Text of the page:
Surprisingly, as I had little aptitude for it, I kept climbing. Intermittently for the next couple of years, then more and more, with a small circle of old friends and new ones met through climbing. I bought my own equipment and a guidebook to climbs in Donegal. This listed different ways up each cliff, which crack each one took, which delicate line up each slab, and gave each its level of difficulty. It also gave the name each one had, and who had been first to do it and when.
Tarquin’s Groove, Very Severe, T. Kenny and F. Winder, 1955.
The names and descriptions had a magic. I would wonder who those people were and how things had been in their times. We would do their climbs and make up things about them. Over time we got better at climbing, did the Severes, the Very Severes, the Hard Very Severes and the Extremely Severes. After that we started to do new climbs of our own, looking for possibilities that matched or extended our abilities.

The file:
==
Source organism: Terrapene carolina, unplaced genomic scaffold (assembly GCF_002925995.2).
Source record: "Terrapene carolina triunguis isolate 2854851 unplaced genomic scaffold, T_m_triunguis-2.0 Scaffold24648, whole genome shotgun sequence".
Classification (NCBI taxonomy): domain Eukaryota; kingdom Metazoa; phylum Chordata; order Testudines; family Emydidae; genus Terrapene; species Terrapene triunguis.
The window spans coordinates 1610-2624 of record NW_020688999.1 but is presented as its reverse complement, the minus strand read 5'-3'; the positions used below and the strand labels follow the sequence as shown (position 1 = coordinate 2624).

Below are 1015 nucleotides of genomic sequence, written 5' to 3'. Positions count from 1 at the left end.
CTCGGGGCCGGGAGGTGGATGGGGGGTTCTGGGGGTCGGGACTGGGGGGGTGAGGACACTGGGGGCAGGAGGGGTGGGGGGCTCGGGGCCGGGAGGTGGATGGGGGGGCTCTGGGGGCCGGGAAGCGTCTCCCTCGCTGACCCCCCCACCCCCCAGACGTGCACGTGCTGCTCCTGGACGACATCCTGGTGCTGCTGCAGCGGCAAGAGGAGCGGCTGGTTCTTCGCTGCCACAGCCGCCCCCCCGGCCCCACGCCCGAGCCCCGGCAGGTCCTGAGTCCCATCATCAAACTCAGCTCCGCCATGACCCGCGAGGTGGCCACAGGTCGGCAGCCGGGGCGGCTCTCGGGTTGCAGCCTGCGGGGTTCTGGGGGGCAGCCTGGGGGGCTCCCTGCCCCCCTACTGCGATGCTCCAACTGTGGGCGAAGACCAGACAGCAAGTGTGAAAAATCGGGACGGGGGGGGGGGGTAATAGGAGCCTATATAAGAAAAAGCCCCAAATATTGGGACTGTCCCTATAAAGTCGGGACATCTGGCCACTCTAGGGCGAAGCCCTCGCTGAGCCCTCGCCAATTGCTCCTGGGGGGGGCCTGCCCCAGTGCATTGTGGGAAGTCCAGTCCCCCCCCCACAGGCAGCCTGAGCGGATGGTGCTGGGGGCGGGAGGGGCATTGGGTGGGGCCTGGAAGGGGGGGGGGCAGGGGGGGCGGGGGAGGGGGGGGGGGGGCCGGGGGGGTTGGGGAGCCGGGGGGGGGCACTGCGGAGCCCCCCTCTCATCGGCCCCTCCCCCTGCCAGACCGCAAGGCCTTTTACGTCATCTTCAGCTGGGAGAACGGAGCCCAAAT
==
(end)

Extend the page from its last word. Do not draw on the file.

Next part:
Ruthless People, E4, N. Grimes, A. Millar, 1991
For years I went to Donegal at any opportunity and went and explored cliffs for new lines. We would drive to the loneliest parts of the county scanning roadsides and hillsides for undiscovered bits of rock. We wandered along seaside paths hoping the coastline would steepen up enough to give a challenge, and often finding it.
In the end my desire to climb more was to take me away from Ireland but Donegal had become a home of sorts. I got to know it very well and love it greatly. The three years I spent climbing there and developing the climbing were some of my best times. I have new climbs that bear my name in many quiet corners of the county, each the result of much effort, the outcome of inspiration. In the end I wrote a guidebook to Donegal myself, detailing all the new development my friends and I had been involved with.